By Deb Murphy
Ranchers, environmental groups, public agencies all showed up at Tuesday’s Mono County Board of Supervisors meeting looking for help in keeping 6,000 acres of Los Angeles Department of Water and Power grazing leases irrigated.
The lands in Long and Little Round valleys have been irrigated for 150 years, before LADWP set foot in the Eastern Sierra. Mark Lacey, with leases in Long Valley, told the board the ranchers may stay through the five-year term of the new leases to see if they can make it work. He wasn’t optimistic it ever would.
Much of the conversation referred to a change in LADWP policy, a change described as premeditated, focusing only on the needs of the City disregarding the needs of the communities. Board Chair Bob Gardner had another approach. “DWP ought to be better than this,” he said. “I’m reminded what Luke Skywalker said to Darth Vader—‘there’s gotta be good in you.’”
Matt Kemp started the ranchers’ presentation. During the two-year lease negotiations, the ranchers suggested a tiered-down system based on the snow pack with the water allocations going to a minimum of 2-acre feet, from the original 5-acre feet allocation. LADWP came back with zero, Kemp said.
Mark Lacey pointed out the ecosystem and wetlands would return to sage brush. Those wetlands have statutes to protect them, he said. “Water rights belong to the owner,” he said, “but the courts have said the water belongs to the people.”
Howard Arcularius’ family never sold to LADWP, but his land will be impacted as adjoining leases revert to invasive weeds and sage.
Speakers from Friends of the Inyos and the Eastern Sierra Land Trust talked about the impact on the sage grouse, Steve Nelson, Bureau of Land Management Bishop field office manager, was instrumental in developing the plan that kept the sage grouse off the endangered species list. “I’m still trying to wrap my brain around this,” he said. “The changes would be substantial” if the ranchers left the valleys.
According to Lacey, LADWP plans to supply 500 acre-feet for sage grouse habitat on the Convict Creek side of the valley. “Normally that area would get 7,000 acre-feet,” he said.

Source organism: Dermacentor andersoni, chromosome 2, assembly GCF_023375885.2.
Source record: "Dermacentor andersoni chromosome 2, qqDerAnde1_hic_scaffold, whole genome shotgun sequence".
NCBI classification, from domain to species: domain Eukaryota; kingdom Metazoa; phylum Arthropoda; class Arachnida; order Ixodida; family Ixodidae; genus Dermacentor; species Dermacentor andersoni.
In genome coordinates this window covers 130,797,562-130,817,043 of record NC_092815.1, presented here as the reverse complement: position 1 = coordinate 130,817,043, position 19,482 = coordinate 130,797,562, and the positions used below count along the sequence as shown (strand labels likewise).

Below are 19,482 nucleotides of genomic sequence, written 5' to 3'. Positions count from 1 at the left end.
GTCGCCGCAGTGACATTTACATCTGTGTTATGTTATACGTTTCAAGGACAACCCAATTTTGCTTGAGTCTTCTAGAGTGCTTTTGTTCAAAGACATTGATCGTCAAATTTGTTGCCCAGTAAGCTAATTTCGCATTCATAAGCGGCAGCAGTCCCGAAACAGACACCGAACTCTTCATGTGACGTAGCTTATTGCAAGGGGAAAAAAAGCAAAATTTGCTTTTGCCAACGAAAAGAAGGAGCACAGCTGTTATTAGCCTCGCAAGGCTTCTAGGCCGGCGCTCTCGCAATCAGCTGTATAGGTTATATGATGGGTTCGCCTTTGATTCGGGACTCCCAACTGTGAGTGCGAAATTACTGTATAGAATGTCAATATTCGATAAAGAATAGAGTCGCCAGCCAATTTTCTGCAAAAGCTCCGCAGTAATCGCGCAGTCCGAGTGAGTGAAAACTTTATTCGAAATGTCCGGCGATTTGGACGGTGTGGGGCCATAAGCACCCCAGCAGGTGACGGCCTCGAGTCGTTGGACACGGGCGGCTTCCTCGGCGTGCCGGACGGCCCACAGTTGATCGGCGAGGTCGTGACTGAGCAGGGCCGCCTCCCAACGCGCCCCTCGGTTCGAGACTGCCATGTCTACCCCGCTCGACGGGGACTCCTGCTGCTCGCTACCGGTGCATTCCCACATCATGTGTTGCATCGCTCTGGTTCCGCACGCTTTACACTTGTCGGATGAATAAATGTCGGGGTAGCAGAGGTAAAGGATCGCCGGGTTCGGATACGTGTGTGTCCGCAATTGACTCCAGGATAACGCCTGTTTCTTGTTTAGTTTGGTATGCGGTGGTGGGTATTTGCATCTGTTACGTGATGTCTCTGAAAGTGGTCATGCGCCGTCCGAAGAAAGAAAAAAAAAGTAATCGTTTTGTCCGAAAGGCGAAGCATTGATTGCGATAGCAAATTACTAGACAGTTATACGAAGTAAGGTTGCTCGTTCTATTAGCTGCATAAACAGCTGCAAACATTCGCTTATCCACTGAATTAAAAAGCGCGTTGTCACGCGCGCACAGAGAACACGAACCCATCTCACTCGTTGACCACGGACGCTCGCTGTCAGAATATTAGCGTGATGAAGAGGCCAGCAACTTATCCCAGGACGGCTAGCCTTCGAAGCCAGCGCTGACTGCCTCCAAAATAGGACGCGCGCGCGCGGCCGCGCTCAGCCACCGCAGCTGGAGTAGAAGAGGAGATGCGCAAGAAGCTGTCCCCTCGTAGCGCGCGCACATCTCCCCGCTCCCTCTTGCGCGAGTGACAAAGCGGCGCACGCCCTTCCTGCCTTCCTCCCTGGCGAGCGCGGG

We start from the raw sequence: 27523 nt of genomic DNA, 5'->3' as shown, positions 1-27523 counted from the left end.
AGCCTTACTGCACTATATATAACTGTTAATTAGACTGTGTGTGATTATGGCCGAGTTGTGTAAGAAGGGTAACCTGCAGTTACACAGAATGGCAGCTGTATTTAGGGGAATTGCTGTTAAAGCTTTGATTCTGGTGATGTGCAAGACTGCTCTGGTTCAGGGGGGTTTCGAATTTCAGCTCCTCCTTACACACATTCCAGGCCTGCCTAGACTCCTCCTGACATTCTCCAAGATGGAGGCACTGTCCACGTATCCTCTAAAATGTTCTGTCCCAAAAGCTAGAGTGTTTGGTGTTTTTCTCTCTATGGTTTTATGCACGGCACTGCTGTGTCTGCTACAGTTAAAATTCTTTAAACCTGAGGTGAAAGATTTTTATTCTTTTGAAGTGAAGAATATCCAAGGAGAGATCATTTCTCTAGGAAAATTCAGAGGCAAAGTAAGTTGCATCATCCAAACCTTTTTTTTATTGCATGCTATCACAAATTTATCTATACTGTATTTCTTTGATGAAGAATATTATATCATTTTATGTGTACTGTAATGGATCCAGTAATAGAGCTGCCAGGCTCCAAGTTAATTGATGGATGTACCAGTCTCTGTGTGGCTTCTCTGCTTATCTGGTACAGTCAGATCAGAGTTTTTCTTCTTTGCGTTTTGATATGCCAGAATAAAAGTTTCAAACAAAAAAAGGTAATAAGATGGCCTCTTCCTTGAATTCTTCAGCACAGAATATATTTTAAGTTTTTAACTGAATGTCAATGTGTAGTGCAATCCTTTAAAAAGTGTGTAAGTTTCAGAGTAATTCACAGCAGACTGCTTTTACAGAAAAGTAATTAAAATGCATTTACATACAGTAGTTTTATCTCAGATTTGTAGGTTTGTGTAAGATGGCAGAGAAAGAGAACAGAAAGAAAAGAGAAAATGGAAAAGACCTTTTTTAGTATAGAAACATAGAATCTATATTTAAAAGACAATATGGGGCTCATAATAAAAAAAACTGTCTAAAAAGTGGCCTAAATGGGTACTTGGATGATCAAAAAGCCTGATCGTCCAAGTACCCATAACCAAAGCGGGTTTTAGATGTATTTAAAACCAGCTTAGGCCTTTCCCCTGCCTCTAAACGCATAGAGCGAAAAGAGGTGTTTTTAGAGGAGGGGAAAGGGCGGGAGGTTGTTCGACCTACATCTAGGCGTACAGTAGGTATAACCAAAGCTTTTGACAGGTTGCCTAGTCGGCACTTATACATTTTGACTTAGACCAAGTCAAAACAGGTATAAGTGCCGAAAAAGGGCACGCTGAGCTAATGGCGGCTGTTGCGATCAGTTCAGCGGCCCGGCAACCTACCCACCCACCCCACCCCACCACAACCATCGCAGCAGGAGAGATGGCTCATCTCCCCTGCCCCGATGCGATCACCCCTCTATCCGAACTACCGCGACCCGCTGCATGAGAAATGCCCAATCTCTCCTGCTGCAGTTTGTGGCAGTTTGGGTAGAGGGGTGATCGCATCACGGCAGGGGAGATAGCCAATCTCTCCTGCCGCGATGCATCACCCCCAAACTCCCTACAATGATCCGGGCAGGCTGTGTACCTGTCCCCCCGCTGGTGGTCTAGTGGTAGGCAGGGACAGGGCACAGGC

Gary Giacomini would have to reduce the herd size on the impacted leases by 90- to 95-percent. “Not only did they eliminate irrigation water,” he told the Board, “they took away the stock water.” He told the story of the department fencing cows off the creeks in 1995. “Now they said they’d broach what they did in ‘95” to provide stock water.
LADWP cites compliance with the City Charter as the reason to take away the water. Giacomini has a different theory. “They finally found a lawyer to re-interpret the City Charter, but this has been a premeditated effort.”
Then it was the County’s turn to comment. CAO Leslie Chapman suggested collaborating with Inyo County. “Inyo has the historic knowledge,” she said, suggesting attendance at the rescheduled May 31 meeting of the Standing Committee
Supervisor Fred Stump referred to a conversation with LADWP staff during the sage grouse negotiations. “DWP said it’s our water. You don’t get any unless we give it to you,” he said. He expressed his disappointment with state and federal partners. “They won’t engage; they won’t support us,” he said. His suggestion was to send a letter to Mayor Eric Garcetti and cover everybody who shares the same goals.
Rancher Tom Talbot strongly suggested direct contact with Garcetti. “Everybody’s marching to the same drum,” he said in reference to his own efforts. “We need to confront them directly.”
Supervisors Stacy Corless and John Peters talked about LADWP’s pattern of behavior over the past five or six years. “This is a systemic management issue,” Peters said. “They’re ignoring CEQA, historic values, the impacts on the ranchers and everybody. We can’t let DWP hide behind the City Charter. That’s wrong on so many levels.”